Printer Friendly

Ex-trainer Pat Taylor dies at 85.

PAT TAYLOR, who trained the winners of more than 500 races in a career spanning 38 years until his retirement in 1985, died in Fordingbridge Hospital on Sunday evening at the age of 85.

His two biggest successes came over jumps. Bremontier, ridden by French jockey Tony Rossio, won the Scottish Grand National in 1957, and 20 years later Tip The Wink, with Dessie Hughes up, landed the Arkle Challenge Trophy at Cheltenham.

But Taylor also did well on the Flat, and though his team rarely exceeded 30 in numbers, his exploits with horses like Penitent and Mountain Music paid tribute to his skill.

Patrick Mainwaring Taylor was born in Wetherby on July 26, 1914, but was brought up in France and was apprenticed in Marseilles to Joe Childs' brother, Albert. He rode winners both on the Flat and over jumps, the first of them at the age of 13, and trained briefly in that country before the outbreak of World War II.

Turned down on medical grounds when he tried to enlist, Taylor worked in a munitions factory in Liverpool

before resuming life as a jump jockey at the end of the war, riding for Wilfred Lyde.

In 1948 he started training at Beverley, from where he sent out the winners of almost 300 races. The best of them on the Flat were Penitent and Mountain Music, who won 10 races.

Penitent, whom Taylor bought as a four-year-old, went on winning until the age of 12. In all he won 20 races,

including the Old Newton Cup in 1954 and the Liverpool Spring Cup in 1957.

Taylor moved to Godalming, Surrey, in 1967, and to Lambourn four years later.

His best horse at Lambourn was Tip The Wink, who landed the Wills Hurdle at Haydock in 1975 before his Arkle Challenge Trophy success two years later.

Taylor scored his 500th victory when Tigerwood won at Fontwell in May 1985, and retired from training at the end of that year.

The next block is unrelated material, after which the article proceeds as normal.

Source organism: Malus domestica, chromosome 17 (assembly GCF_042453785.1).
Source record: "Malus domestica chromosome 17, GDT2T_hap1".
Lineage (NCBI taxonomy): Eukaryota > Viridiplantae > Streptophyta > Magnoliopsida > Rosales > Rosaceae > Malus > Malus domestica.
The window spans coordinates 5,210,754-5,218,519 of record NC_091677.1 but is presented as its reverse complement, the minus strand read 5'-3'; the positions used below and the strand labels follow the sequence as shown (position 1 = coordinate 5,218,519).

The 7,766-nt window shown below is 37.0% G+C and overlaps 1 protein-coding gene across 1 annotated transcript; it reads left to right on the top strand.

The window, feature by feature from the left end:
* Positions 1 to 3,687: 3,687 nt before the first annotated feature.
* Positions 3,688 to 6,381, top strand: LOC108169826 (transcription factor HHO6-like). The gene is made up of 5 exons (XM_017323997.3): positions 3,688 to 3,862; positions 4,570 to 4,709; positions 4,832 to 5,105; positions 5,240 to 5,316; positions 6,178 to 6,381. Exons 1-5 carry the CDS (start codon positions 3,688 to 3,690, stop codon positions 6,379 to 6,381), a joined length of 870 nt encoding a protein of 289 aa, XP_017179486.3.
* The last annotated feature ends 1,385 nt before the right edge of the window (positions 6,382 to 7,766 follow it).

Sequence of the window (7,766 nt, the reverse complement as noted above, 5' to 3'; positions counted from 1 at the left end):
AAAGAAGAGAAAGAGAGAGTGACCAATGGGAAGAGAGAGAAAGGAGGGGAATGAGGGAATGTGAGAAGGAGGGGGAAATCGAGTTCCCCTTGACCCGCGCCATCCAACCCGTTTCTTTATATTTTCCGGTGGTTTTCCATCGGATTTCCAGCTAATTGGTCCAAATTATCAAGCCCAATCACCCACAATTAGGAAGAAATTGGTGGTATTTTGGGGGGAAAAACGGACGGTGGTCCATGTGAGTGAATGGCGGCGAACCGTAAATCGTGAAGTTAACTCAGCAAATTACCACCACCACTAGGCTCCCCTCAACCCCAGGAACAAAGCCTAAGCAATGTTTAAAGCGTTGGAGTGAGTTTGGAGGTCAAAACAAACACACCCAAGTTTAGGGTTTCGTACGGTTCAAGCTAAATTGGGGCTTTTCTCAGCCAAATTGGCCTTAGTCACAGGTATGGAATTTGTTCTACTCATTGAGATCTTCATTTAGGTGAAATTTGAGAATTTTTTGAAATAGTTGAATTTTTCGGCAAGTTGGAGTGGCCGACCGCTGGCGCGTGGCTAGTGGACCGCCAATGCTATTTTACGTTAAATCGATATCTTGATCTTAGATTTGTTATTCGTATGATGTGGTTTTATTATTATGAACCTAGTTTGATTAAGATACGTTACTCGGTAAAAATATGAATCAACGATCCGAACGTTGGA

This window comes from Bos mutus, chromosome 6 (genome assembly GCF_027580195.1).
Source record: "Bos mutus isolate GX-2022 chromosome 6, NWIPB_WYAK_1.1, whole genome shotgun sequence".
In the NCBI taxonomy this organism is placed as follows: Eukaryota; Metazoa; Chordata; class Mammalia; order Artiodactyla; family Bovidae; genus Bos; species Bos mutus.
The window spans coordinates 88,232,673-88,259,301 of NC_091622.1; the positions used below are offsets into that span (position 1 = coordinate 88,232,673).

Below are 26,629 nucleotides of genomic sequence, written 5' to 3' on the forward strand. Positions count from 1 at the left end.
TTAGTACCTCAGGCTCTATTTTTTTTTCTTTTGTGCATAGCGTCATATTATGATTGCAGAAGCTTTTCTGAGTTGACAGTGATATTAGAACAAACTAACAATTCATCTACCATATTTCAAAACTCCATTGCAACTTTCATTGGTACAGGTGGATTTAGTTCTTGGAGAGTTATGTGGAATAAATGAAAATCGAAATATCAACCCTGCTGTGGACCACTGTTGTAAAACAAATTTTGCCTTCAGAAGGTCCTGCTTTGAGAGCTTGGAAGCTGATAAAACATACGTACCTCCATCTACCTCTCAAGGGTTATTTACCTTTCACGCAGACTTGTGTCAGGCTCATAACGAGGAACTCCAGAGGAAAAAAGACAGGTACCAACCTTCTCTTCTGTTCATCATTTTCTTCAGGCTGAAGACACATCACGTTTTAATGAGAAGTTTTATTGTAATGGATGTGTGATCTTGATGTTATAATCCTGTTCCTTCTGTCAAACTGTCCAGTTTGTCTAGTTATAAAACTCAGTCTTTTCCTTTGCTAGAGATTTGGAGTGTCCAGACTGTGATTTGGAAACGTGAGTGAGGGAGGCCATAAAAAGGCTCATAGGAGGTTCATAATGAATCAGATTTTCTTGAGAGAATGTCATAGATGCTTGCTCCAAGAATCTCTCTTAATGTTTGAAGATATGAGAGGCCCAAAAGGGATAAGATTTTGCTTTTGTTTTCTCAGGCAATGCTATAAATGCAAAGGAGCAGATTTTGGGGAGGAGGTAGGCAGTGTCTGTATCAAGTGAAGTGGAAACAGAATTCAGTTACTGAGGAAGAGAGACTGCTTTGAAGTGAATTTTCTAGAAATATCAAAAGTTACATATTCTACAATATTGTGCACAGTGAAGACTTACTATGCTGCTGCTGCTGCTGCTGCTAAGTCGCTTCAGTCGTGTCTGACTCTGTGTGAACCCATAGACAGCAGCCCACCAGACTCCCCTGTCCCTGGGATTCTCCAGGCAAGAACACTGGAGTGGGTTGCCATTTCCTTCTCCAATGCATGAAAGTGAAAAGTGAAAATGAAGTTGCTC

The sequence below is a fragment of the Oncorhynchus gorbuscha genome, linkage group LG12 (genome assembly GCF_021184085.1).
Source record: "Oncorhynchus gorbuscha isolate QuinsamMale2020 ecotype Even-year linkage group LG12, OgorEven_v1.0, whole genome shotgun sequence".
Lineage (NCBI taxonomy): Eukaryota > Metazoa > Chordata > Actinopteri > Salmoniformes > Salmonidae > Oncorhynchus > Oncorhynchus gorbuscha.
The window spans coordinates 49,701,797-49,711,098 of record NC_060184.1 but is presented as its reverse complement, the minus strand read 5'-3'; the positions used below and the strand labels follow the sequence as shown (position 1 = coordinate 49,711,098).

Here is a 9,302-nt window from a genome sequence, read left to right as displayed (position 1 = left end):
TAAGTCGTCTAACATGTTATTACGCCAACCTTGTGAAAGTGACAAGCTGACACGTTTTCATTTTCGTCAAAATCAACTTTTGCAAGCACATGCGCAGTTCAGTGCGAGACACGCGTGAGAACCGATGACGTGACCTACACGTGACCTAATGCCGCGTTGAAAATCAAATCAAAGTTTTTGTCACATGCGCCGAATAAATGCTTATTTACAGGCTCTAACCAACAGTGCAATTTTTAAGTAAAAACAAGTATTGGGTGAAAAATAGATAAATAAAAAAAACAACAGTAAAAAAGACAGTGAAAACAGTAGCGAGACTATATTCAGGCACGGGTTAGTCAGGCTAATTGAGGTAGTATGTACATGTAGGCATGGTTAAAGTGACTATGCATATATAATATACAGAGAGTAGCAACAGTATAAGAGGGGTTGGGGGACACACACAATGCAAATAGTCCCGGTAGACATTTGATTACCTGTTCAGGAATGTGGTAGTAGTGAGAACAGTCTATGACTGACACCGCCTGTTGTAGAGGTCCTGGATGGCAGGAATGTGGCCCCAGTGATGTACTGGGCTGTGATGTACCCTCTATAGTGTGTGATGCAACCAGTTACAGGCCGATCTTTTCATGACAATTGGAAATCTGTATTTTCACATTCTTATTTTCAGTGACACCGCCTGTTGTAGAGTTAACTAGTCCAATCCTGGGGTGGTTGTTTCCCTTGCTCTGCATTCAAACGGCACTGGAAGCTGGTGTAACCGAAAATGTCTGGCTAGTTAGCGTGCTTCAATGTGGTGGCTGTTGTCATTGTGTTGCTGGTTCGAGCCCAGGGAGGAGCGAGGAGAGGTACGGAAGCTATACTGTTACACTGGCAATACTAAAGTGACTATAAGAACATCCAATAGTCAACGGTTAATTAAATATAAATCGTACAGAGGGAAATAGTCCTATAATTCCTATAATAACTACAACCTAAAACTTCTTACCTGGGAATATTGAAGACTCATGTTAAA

He maintained his interest in racing and was a regular at Ascot and Salisbury until ill-health in the last few years curtailed his visits to the course.
No portion of this article can be reproduced without the express written permission from the copyright holder.
Copyright 2000 Gale, Cengage Learning. All rights reserved.

Article Details
Printer friendly Cite/link Email Feedback
Title Annotation:Sports
Author:Ennor, George
Publication:The Racing Post (London, England)
Date:Jul 18, 2000
Previous Article:Riders on parade for Queen Mother; Stars past and present join in 100th-birthday pageant.
Next Article:Tony Morris: When few can go far; Group 2 victory for Alshakr underlines the potential of her neglected sire Bahri.

Related Articles
Greyhound Racing.
Letters: Fond memories of a firm friend; Sir Gordon Brunton, who had horses with Taylor, recalls an exceptional trainer.
Letters: Fence-builder who was always one jump ahead; Former Jockey Club inspector of courses Neil Wyatt pays tribute to fence-builder George Excell.
For The Record: Turf Obituary 2000.
Third time lucky as Gingembre lands the star prize.
All Our Yesterdays.
McNally dies of leukaemia aged 42.
Dog Racing: Sky's the limit now for ten-up Sittingbourne; SPECIAL REPORT.

Terms of use | Copyright © 2016 Farlex, Inc. | Feedback | For webmasters